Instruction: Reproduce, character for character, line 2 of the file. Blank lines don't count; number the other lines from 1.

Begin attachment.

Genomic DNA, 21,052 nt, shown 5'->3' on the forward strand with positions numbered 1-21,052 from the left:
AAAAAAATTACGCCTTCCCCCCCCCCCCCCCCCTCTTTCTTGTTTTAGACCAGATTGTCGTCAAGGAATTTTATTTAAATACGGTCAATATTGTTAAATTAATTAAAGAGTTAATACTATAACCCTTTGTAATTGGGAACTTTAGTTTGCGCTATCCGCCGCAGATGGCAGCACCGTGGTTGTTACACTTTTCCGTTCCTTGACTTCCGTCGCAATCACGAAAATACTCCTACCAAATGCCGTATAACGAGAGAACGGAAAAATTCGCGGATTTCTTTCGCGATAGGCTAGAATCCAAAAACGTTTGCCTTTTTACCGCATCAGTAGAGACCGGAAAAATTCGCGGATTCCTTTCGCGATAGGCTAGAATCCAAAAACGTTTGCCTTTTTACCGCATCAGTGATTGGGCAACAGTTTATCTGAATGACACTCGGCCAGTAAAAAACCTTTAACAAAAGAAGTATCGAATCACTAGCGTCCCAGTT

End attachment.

AAAAAAATTACGCCTTCCCCCCCCCCCCCCCCCTCTTTCTTGTTTTAGACCAGATTGTCGTCAAGGAATTTTATTTAAATACGGTCAATATTGTTAAATTAATTAAAGAGTTAATACTATAACCCTTTGTAATTGGGAACTTTAGTTTGCGCTATCCGCCGCAGATGGCAGCACCGTGGTTGTTACACTTTTCCGTTCCTTGACTTCCGTCGCAATCACGAAAATACTCCTACCAAATGCCGTATAACGAGAGAACGGAAAAATTCGCGGATTTCTTTCGCGATAGGCTAGAATCCAAAAACGTTTGCCTTTTTACCGCATCAGTAGAGACCGGAAAAATTCGCGGATTCCTTTCGCGATAGGCTAGAATCCAAAAACGTTTGCCTTTTTACCGCATCAGTGATTGGGCAACAGTTTATCTGAATGACACTCGGCCAGTAAAAAACCTTTAACAAAAGAAGTATCGAATCACTAGCGTCCCAGTT